The current time is then formatted into specific words and printed to the serial monitor via the printTimeAndData() function. This function first reads the current minute and maps it to a value from 0-12, inclusive. This value is then used to query the minuteText[] array and determine what text to show for the current minute. Next the function determines if the clock should display "TO" or "PAST" the hour. The clock only switches to "TO" after 35 minutes of the current hour have elapsed. The mapped value is again used to determine this. The final step in showing the current time is displaying the appropriate hour in relation to the current time. For this the current hour value minus one (because arrays are zero indexed) index of thehourText[] array prints to the serial monitor. If the minutes, however, are greater than 35, the clock must display the future hour as the clock will now show "TO" instead of "PAST". As such the index of the current hour is directly indexed into the hourText[] array. Finally the function prints the data intercepted from the remote sensor to the serial monitor. This includes whether or not the weather is improving, or worsening.

The isWeatherImproving() function uses an average of the pressure from each five minute interval over the past hour plus the current pressure and compares it against the oldest pressure reading. If the average is less than the oldest reading, pressure is decreasing and the weather is getting worse. Otherwise, the weather is improving and the function returns true.

While simple at first, numerous obstacles faced the construction of this clock later on. Cutting the perfectly square back plate of the clock and wooden borders of the face plate was the first step. Gluing the cardstock baffles which ensured no light bleed from neighbouring characters followed. This ensured that the clock would be easy to read. Problems arose in the final steps when planning out a NeoPixel LED matrix for backlighting, as the NeoPixels were non-functional. BiColour Red/Green LEDs replaced the NeoPixels after a last-minute visit to a hardware store. Unfortunately, however, the ATmega328P does not have enough ports to control the 93 LED matrix, and as such, the clock cannot function. Painting the clock and gluing the faceplate in position were the final steps. A possible solution to this problem would be a larger Arduino device to control the entire matrix, or (the better option) to purchase a working strip of NeoPixels.


Drilling holes for LEDsSoldering LED matrix
Testing Main clock module without matrixIlluminated Clock Face
Link to YouTube Video: https://youtu.be/pIHCYQPU6w8


Main Clock Code

#include <Wire.h>
#include <nRF24L01.h>
#include <printf.h>
#include <RF24.h>
#include <RF24_config.h>

#define RTC_ADDRESS 0x68

RF24 radio(9, 10);
uint8_t addresses[][6] = {"3g8wM", "0Us9x"};
uint64_t data;
bool goodWeather;
String hourText[] = {"ONE", "TWO", "THREE", "FOUR", "FIVE", "SIX", "SEVEN", "EIGHT", "NINE", "TEN", "ELEVEN", "TWELVE"};
String minuteText[] = {"", "FIVE", "TEN", "A QUARTER", "TWENTY", "TWENTY FIVE", "A HALF", "TWENTY FIVE", "TWENTY", "A QUARTER", "TEN", "FIVE", ""};
uint32_t pressureAverage[13];
uint8_t durationThroughHour;

  int8_t temp;
  float pressure;
  uint8_t hum;

  uint8_t hours;
  uint8_t minutes;

CURRENT_TIME currentTime;

void setup() {


  radio.openReadingPipe(1, addresses[0]);

void loop() {

void receive() {
  if (radio.available()) {
    radio.read(&data, sizeof(uint64_t));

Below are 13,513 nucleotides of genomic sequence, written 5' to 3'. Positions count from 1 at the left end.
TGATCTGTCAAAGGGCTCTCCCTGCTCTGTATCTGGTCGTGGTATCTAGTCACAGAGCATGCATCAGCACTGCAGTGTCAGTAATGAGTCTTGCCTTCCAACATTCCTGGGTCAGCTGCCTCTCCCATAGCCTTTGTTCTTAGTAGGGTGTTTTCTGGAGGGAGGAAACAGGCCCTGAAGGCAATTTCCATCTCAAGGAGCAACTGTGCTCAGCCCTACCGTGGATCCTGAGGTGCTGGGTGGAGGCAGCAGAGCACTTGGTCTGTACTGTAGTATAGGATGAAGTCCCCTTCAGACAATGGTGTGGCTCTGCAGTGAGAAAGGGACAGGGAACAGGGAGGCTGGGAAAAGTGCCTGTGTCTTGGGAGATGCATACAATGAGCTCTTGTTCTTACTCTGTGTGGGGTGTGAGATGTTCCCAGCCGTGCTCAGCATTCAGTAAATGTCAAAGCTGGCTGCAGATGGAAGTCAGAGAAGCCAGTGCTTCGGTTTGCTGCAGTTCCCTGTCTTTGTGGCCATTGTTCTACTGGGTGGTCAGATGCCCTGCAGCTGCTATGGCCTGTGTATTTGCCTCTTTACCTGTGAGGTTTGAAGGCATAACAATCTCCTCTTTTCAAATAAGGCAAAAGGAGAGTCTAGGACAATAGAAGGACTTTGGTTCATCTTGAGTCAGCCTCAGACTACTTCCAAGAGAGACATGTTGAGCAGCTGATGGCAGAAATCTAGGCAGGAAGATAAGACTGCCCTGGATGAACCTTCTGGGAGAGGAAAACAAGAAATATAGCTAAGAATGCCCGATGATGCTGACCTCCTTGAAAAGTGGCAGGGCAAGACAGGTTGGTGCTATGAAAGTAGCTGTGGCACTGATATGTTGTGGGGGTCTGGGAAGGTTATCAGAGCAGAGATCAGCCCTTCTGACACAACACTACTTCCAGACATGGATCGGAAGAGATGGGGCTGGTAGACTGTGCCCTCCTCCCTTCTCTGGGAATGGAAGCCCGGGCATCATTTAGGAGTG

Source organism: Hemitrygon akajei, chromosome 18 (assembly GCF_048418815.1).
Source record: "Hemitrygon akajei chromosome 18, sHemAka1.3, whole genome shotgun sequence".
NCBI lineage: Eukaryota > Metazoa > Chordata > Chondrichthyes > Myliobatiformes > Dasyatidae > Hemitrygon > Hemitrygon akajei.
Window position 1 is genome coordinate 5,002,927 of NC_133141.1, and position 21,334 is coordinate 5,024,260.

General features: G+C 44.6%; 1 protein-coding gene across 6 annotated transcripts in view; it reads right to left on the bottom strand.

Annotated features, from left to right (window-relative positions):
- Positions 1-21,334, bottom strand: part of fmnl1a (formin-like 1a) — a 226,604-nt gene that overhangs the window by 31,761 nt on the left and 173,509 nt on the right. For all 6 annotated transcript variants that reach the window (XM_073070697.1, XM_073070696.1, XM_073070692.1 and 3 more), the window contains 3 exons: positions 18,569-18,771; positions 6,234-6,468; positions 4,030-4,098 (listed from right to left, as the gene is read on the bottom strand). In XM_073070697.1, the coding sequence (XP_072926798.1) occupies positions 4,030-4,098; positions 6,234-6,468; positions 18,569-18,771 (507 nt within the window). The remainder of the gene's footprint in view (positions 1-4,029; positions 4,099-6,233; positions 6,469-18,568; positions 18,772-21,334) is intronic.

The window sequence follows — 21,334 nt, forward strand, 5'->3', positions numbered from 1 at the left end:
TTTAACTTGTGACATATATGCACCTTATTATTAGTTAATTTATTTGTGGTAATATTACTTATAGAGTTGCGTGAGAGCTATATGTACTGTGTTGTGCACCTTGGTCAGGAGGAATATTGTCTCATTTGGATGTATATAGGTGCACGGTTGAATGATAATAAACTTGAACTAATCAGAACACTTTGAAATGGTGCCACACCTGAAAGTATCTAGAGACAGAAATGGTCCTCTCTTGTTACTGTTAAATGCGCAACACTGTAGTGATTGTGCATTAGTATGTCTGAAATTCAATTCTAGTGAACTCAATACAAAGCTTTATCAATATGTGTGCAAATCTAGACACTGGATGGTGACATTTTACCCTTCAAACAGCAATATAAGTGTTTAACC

senseData.temp = (int8_t)(data >> 40);
    senseData.pressure = ((data >> 8) & 0xFFFFFFFF) / 25600.00;
    senseData.hum = (uint8_t)data & 0xFF;
    pressureAverage[durationThroughHour] = (uint32_t)senseData.pressure;

void updateTime() {
  Wire.write(1); //prepare rtc to be read from
  Wire.requestFrom(RTC_ADDRESS, 7);
  while (!Wire.available());
  currentTime.minutes =  readTime(Wire.read() & 0x7f); //minute
  uint8_t hours = readTime(Wire.read() & 0x3f);
  if (hours > 12) {
    hours = hours - 12;
  if (hours == 0) {
    hours == 12;
  currentTime.hours = hours;

bool isWeatherImproving() {
  uint32_t pressureSum;
  for (uint8_t ii; ii < 13; ii++) {
    pressureSum += pressureAverage[ii];
  if (pressureSum / 13 > (pressureAverage[12 - durationThroughHour])) {
    return false;
  } else {
    return true;

void printTimeAndData() {
  Serial.print("It is ");
  durationThroughHour = map(currentTime.minutes, 0, 60, 0, 12);
  if (durationThroughHour != 0) {
    if (durationThroughHour <= 6) {
      Serial.print(" PAST ");
    } else {
      Serial.print(" TO ");
  if (currentTime.minutes < 35) {
    Serial.print(hourText[currentTime.hours - 1]);
    Serial.print(" ");
  } else {
    Serial.print(" ");
  Serial.print("  --  ");
  Serial.print("* C ");
  Serial.print(" hPa ");
  Serial.print("% RH ");
  if (isWeatherImproving() == true) {
    Serial.print("IMPROVING ");
  } else {
    Serial.print("GETTING WORSE ");

uint8_t readTime(uint8_t input) { //makes time human readable (0-60 and 0-24)
  return ((input / 16 * 10) + (input % 16));

Remote Sensor Code

#include <SPI.h> // for interfacing with the data sensor
#include <nRF24L01.h>
#include <printf.h>
#include <RF24.h>
#include <RF24_config.h>

#define SENSORSS 10
#define SENSORSPEED 500000

RF24 radio(7, 8);
uint8_t addresses[][6] = {"3g8wM", "0Us9x"};
int32_t currentTemp;

struct SCOMP {
  uint16_t T1;
  int16_t T2;
  int16_t T3;
  uint16_t P1;
  int16_t P2;
  uint16_t P3;
  uint16_t P4;
  int16_t P5;
  int16_t P6;
  uint16_t P7;
  int16_t P8;
  uint16_t P9;
  uint8_t H1;
  int16_t H2;
  uint8_t H3;
  int16_t H4;
  int16_t H5;
  int8_t H6;
struct RAWDATA {
  uint32_t uPress;
  uint32_t uTemp;
  uint32_t uHum;

RAWDATA rawRead;
SCOMP compData;

void setup() {
  digitalWrite(SENSORSS, HIGH);


  ACSR = B10000000;
  ADCSRA = ADCSRA & B01111111;
  DIDR0 = DIDR0 | B00111111;



void loop() {
  transmit(temp(rawRead.uTemp), pressure(rawRead.uPress), humidity(rawRead.uHum));

int8_t temp(int32_t inTemp) {//returns temp in degrees celcius int8_t
  int32_t var1, var2;
  var1 = ((((inTemp >> 3) - ((int32_t)compData.T1 << 1))) * ((int32_t)compData.T2)) >> 11;
  var2 = (((((inTemp >> 4) - ((int32_t)compData.T1)) * ((inTemp >> 4) - ((int32_t)compData.T1))) >> 12) * ((int32_t)compData.T3)) >> 14;
  currentTemp = var1 + var2;
  return round(((currentTemp * 5 + 128) >> 8) / 100.00);

int32_t pressure(int32_t inPress) {//returns pressure in int_32
  int64_t var1, var2, p;
  var1 = ((int64_t)currentTemp) - 128000;
  var2 = var1 * var1 * (int64_t)compData.P6;
  var2 = var2 + ((var1 * (int64_t)compData.P5) << 17);
  var2 = var2 + (((int64_t)compData.P4) << 35);